Tag Archives: East Fork State Park

Prairie Warbler

Setophaga discolor, or prairie Warbler is one of those Warblers that have eluded me photographically for a very long time. Granted I’ve had plenty of great looks in the past, but to get one in the view finder and get off a decent shot has proved difficult for me.

So today before the rain moved in I was off to East Fork State Park from what I’ve heard is a pretty good spot for Prairie Warblers. The area in question is the road that leads back to the horseman’s camp on the same road that you access the park campground. Being on the north side of the lake I found that driving there was much closer and easier than driving to the beach area. All told it was just over 30 minutes to drive there.

It wasn’t long after I got there and walked around a bit before I heard my first of several Prairie Warblers.

Notes From The Field

What’s going on? Birding two days in a row! Maybe I’m feeling better and decided to follow up and do a little chasing of a pair of Long-tailed Ducks that are showing real well at East Fork State Park. But what got my spidey-senses tingling were the rumors of a Western Grebe also being seen.

So after working out at the YMCA this morning, I ran home to clean up, then out the door to get to East Fork. Now granted a Western Grebe would be an outstanding bird for this area, however the one I spotted myself back in January of 2016 was the last one that was recorded in this area I believe.

Now I could see the confusion when looking at a Horned Grebe in winter plumage, with it’s black cap extending just below the eyes, with loads of white showing on the neck area. I did spot a couple of Horned Grebes as I scanned the area, but no Western Grebes.

Just below the dam at East Fork was where I found the male and female Long-tailed Ducks. It’s been a pretty good winter for this species what with more and more reports coming in from all over the state of this beautiful bird. Even though they kept their distance, I was able to snap off a couple of good shots.

Rare Bird Alert


Once again we have another rare bird make it to East Fork State Park’s south beach area, and this time it’s a Red-necked Grebe. At first we heard from a birder who claims of an Eared Grebe seen from south beach, however this was an unconfirmed sighting. Now we have coming from the same area, and from a reliable area birder of a Red-necked Grebe. And by his description he’s correct. Last January I reported on a Red-necked Grebe at Hidden Valley Lake in Indiana during my 100 Species In January Challenge. So these do birds do make it into this area.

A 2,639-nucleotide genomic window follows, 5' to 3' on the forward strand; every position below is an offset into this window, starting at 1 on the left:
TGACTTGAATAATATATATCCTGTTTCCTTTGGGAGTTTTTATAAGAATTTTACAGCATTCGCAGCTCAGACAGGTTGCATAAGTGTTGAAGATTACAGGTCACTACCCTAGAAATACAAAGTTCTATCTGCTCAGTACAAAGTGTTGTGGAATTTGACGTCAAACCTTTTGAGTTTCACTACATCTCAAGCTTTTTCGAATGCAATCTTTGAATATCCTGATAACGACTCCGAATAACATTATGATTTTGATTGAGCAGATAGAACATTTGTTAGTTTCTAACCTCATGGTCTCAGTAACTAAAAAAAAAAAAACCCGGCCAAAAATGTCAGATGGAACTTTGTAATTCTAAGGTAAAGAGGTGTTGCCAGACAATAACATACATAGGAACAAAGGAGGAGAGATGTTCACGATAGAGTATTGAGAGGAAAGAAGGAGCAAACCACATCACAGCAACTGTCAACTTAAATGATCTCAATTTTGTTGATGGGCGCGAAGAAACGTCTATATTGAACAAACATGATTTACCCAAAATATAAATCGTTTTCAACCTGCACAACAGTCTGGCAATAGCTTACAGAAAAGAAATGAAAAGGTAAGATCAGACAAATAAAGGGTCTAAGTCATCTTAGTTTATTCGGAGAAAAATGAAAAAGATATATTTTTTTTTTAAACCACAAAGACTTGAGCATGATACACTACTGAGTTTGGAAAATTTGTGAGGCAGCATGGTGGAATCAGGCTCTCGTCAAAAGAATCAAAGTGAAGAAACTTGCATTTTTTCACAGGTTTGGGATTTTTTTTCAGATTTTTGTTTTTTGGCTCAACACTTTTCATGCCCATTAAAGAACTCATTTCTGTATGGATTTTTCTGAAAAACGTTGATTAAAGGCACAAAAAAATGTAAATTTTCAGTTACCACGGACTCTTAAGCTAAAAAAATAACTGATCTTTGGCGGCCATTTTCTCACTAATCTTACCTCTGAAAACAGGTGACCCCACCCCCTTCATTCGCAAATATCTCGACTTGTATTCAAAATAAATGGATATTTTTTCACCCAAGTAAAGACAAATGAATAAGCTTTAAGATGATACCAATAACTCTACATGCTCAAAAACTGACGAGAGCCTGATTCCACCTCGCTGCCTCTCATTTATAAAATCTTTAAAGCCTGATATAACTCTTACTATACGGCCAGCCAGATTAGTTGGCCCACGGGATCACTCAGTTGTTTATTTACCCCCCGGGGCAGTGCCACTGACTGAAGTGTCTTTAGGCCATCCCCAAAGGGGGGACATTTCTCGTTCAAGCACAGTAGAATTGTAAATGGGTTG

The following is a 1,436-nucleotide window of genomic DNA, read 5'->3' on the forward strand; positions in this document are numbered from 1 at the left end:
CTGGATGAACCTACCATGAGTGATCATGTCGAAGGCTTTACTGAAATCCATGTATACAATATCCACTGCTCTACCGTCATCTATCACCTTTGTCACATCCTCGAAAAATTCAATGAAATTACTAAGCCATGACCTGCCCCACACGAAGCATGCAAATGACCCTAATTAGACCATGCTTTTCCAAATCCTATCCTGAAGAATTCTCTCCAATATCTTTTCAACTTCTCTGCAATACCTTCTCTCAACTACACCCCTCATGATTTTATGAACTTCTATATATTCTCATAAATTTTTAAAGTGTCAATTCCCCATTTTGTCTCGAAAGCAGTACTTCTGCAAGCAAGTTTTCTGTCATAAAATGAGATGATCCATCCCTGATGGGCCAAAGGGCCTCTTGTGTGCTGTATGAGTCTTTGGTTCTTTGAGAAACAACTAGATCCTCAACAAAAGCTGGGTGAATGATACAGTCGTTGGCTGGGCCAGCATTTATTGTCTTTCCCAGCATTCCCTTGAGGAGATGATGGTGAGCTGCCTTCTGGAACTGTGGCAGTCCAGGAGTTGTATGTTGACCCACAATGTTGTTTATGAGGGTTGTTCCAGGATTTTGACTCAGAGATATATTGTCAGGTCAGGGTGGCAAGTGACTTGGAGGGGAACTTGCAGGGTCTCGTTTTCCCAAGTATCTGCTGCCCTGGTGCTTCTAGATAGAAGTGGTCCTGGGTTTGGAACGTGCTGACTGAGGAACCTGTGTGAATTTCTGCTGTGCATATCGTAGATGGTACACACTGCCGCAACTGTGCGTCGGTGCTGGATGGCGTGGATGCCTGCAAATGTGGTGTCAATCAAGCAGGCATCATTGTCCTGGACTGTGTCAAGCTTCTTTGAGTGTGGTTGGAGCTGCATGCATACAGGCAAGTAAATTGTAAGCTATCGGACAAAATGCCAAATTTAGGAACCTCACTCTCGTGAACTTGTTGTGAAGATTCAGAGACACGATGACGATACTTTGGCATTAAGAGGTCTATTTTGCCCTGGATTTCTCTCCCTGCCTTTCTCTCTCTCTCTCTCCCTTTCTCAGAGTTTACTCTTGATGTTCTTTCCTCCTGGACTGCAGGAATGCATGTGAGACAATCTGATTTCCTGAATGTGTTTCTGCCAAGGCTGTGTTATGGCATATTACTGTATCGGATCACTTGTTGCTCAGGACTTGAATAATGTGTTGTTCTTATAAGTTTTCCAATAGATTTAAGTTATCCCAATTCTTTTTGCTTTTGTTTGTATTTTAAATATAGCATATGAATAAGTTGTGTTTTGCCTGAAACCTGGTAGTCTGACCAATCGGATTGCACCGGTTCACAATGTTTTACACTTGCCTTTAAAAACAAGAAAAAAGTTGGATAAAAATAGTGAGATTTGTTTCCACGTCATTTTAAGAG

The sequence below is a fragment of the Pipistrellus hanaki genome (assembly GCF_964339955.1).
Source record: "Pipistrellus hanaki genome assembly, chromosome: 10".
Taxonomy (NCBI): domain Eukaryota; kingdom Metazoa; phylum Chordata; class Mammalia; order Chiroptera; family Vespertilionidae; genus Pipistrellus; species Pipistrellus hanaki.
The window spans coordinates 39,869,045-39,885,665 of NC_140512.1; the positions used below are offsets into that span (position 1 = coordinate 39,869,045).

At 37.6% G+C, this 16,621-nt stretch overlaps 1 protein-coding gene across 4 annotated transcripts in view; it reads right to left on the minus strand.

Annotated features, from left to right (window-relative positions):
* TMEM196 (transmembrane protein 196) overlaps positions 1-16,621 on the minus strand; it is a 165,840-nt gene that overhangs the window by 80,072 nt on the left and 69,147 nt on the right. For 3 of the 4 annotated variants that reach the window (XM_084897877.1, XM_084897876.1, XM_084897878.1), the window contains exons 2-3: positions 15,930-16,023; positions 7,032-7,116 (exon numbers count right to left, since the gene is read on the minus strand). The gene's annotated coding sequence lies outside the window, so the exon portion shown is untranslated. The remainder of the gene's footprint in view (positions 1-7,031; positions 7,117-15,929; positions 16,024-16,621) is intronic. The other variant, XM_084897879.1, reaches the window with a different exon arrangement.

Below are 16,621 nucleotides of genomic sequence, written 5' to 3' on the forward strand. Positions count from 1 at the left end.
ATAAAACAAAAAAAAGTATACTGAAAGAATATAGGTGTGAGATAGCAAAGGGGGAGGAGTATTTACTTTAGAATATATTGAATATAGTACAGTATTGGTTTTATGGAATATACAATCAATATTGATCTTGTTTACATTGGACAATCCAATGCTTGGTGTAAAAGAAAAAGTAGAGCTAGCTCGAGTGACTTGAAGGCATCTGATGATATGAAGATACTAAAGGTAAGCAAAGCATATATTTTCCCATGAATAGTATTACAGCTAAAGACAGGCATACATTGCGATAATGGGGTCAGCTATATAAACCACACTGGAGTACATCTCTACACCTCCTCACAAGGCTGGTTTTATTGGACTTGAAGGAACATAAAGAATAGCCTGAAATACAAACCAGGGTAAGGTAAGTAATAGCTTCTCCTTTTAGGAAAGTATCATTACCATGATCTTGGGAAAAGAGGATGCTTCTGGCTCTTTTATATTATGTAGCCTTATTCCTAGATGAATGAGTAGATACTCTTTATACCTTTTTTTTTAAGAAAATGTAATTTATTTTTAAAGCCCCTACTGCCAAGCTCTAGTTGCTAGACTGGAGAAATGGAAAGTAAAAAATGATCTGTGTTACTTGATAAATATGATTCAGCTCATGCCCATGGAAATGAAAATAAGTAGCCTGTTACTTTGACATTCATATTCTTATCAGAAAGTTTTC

Notes From The Field/ Life Bird # 333

East Fork State Park

Purple Sandpiper, (Calidris maritima) what brings you 3 down to of all places, Clermont County, Ohio? Living in this part of the state we hear of an occasional sighting up on Lake Erie by those weather resistant birders who venture out to spot these birds as they clamor around on the rocky beaches and jetties of Northern Ohio. Probably the hardiest of all sandpipers, they breed on the tundra of arctic Canada, and winter along the Atlantic coast from Newfoundland to Maryland. Of all the places to winter over is along the Atlantic coast where I can only imagine how the ocean is, then to be such a small bird foraging for food in such harsh conditions.

Which bring me back to my first question. What the hell are you doing in Clermont County at one of our state parks? Whatever the circumstances are, when I reported this sighting yesterday evening I never thought in a million years I would be lucky enough to see them. The pictures I saw confirmed that they were indeed Purple Sandpipers, but they wouldn’t stick around for another day, would they?

Well you could call it being blessed by the Birding Gods, luck of the Irish (despite my German heritage), or just being at the right spot at the right time, circumstances I wish not to talk about has lead me to my newest addition to the old “Life List”.